|Well, those readers that have been following my columns over the past years should recall that I have been encouraging readers to embrace the Internet as the area of greatest opportunity for growth. I have related success stories about dealerships with proper systems and word tracks in place in which the closing ratios were higher than other types of Special Finance leads and the cost per sale, much lower.|
Noting that, I had the pleasure of announcing the AutoDealerDaily.com 2003 Internet Dealer of the Year Award, the 2003 Pre-Owned Retailer of the Year, the Top 100 overall sales rankings and finally the Top 50 Pre-Owned sales rankings at our Internet Retailing conference. Of particular note was the ranking of the Top 50 Pre-Owned retailers, as it is in this category that you will find the majority of the Special Finance sales.
There were some very remarkable occurrences in the Top 50 rankings, more specifically in the Top 10. First of all, Metro Auto Wholesale, Portland, Ore., claimed the top spot for the second year in a row. Particularly noteworthy is that the managing partner, Jeff Carrier, stated that 75 percent of his 2,869 Internet-based pre-owned sales in 2003 were Special Finance sales! That is roughly 175 per month.
The next noteworthy accomplishment was turned in by Joe Battista, of Manassas, Va. He actually provided two. First, in spring 2002 he decided to turn to the Internet to reach the Special Finance customer in the hotly contested Washington, D.C. metro market. He took his Auto Express of Manassas store from zero to 1,046 pre-owned sales during the balance of the year, to place it at #3 in the Top 50. Of those, 95 percent were Special Finance. In addition, he opened a second location in nearby Woodbridge, Va. in mid-2002 and managed, with 266 pre-owned sales (all but three Special Finance) to get it ranked #40!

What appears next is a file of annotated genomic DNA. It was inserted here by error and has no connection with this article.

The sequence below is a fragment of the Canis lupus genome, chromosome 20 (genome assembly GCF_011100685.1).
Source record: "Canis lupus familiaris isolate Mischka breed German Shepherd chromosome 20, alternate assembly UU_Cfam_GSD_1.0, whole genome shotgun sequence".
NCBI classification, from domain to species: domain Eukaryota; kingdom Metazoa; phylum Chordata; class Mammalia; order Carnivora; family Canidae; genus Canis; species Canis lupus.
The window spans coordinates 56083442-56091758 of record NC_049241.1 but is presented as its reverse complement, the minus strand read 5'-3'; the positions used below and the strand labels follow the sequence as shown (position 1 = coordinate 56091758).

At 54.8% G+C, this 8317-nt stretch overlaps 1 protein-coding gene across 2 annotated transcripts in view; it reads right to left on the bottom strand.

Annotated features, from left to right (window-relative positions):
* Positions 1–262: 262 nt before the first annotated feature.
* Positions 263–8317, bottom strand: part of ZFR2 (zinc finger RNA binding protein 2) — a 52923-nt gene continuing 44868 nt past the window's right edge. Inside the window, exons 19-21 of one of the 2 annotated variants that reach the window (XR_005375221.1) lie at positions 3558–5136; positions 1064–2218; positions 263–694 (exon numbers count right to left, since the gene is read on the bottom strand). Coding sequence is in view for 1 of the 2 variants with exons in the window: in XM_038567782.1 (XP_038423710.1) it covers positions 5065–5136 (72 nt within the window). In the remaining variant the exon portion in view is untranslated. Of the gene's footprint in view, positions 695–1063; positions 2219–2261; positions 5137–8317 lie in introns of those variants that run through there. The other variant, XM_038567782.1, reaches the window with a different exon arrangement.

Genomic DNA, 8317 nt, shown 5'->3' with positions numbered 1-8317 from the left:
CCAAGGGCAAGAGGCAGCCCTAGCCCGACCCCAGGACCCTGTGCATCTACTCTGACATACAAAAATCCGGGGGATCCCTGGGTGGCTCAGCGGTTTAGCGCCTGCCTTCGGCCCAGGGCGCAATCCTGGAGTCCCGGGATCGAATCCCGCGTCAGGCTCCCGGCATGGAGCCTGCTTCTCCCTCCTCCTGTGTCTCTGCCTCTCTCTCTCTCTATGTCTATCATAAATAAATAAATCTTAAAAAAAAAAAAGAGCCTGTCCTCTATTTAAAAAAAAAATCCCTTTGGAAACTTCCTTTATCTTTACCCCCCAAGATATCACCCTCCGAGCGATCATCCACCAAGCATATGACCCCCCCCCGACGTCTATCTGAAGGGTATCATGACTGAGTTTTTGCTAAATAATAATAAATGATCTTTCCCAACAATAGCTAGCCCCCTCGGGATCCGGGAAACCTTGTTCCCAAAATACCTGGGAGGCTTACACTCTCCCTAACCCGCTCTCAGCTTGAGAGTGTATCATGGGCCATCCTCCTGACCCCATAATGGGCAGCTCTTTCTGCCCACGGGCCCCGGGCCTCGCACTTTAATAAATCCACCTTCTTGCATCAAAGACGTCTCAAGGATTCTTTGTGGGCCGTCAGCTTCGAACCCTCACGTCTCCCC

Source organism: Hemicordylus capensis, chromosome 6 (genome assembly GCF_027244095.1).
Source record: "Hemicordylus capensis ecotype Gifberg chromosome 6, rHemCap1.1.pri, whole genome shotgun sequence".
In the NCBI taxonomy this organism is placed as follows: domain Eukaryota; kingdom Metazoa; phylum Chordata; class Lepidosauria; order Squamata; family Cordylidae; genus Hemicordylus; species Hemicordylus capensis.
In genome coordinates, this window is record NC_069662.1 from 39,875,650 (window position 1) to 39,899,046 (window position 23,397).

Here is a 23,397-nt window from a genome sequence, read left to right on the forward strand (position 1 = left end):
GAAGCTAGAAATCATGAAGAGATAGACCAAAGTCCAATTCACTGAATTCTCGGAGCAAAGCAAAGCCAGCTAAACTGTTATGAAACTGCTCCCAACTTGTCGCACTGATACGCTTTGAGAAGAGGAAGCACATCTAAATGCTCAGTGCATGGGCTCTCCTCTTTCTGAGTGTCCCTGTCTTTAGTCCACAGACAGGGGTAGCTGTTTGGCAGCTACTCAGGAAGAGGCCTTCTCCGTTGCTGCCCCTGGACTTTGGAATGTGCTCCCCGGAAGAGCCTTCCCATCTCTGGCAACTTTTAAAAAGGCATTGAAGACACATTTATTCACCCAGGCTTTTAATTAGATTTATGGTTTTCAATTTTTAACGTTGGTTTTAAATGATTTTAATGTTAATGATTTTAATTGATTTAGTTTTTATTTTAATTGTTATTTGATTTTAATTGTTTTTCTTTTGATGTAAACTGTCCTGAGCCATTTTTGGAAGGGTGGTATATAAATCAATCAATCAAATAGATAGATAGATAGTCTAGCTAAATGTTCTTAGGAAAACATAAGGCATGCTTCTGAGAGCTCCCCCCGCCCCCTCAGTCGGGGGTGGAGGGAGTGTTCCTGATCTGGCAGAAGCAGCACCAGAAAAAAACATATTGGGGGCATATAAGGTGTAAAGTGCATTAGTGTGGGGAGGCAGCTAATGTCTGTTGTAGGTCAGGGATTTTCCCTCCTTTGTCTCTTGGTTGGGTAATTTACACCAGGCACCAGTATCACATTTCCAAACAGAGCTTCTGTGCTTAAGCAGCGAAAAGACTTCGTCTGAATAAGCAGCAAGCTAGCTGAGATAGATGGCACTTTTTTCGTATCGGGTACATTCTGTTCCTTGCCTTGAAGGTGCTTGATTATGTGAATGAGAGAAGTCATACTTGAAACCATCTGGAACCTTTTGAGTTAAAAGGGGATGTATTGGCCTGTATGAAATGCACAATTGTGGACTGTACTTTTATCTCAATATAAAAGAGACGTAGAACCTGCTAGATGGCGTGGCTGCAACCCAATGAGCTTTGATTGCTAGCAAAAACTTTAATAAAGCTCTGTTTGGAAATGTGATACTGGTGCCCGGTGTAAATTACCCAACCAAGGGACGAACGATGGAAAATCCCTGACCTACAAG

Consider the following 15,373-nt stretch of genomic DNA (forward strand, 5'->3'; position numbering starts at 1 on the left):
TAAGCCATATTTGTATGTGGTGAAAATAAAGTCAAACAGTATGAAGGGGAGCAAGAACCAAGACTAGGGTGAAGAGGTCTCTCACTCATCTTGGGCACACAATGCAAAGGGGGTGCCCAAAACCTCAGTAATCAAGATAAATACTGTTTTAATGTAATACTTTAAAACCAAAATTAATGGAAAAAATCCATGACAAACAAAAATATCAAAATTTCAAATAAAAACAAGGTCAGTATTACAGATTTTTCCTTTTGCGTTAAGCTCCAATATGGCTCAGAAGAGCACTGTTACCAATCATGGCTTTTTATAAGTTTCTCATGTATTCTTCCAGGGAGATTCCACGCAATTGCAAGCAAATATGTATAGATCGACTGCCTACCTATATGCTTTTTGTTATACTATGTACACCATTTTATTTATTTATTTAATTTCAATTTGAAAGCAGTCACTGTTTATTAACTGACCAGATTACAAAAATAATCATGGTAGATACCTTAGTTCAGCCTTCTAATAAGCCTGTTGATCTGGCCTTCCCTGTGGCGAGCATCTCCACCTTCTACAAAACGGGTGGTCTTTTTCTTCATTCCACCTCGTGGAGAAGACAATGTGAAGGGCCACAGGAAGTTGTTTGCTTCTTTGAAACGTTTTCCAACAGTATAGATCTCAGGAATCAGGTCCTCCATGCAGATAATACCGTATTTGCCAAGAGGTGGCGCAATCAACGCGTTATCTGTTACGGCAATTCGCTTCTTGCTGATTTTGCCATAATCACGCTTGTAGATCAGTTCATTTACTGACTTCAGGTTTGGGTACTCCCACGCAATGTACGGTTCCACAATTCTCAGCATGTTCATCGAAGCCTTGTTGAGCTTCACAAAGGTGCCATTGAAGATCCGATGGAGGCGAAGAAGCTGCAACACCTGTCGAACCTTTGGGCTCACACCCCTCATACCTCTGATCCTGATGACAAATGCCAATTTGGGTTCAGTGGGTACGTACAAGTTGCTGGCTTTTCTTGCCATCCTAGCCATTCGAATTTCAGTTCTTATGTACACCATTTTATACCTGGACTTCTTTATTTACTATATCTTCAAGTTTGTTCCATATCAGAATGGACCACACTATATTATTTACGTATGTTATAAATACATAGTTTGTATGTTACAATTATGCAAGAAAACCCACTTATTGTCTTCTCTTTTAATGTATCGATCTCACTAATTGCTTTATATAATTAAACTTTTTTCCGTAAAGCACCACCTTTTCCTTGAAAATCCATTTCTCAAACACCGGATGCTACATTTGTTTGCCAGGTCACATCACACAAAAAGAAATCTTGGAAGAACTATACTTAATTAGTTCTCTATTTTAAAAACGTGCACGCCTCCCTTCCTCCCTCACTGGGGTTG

Certainly not least, but holding the final spot in the Top 10, is Bobb Chevrolet of Columbus, Ohio. Jeff May, dealer principal, had his organization embrace third-party Special Finance generators, delivering 637 pre-owned units, primarily in the later half of 2003.
Carrier and Battista, during a panel discussion at the Internet Marketing Conference, identified that their primary focus remains on turning the lead into a dealership visit. While their organizations used differing structures, they both approached the all-important outbound phone call similarly, which is the key. Recognizing the Internet-based lead is different than the “standard” lead; a regimented but friendly word-track is the key—along with bringing all leads into the dealership, not just those identified as easily-recognized deals.
Three things remain important in dealing with the Special Finance customer and the Internet. Time, the outbound call, and the ability to work the deal with “typical” Special Finance processes.
The immediate response is paramount to success. During my retail career, while using third party leads, it was quite possible for an unwitting finance manager at a competing dealership to submit one of their customers through an online credit approval system such as LendingTree.com after they could not get one of their conventional lenders to take a deal. (This is the closest thing that many dealerships have to Special Finance). With the alliances that exist within the industry, that application to LendingTree.com (input with the customer sitting in front of the F&I desk) would immediately get turned down, sold by LendingTree.com to another third party generator, and then be delivered to our desk within seconds of the original input. Our department would then immediately call the customer (most likely on their cell phone which the F&I manager had used for input) and we would reach them while they were still sitting at the desk. It happens. All the time.
Finally, it takes all eight components of Special Finance to make it work once the customer comes to the dealership. Remember, the Internet leads are truly an extension of advertising, and instead of buying advertising, you are buying leads. The key is to work them properly and consistently to turn the leads into sales.
Congratulations to all of those that have embraced Special Finance and the Internet, especially Jeff Carrier and Joe Battista. Both of their organizations have done a terrific job, and I would only expect more from them next year. They have found out that the future is now—you ought to as well!
Until next time, Good Selling!
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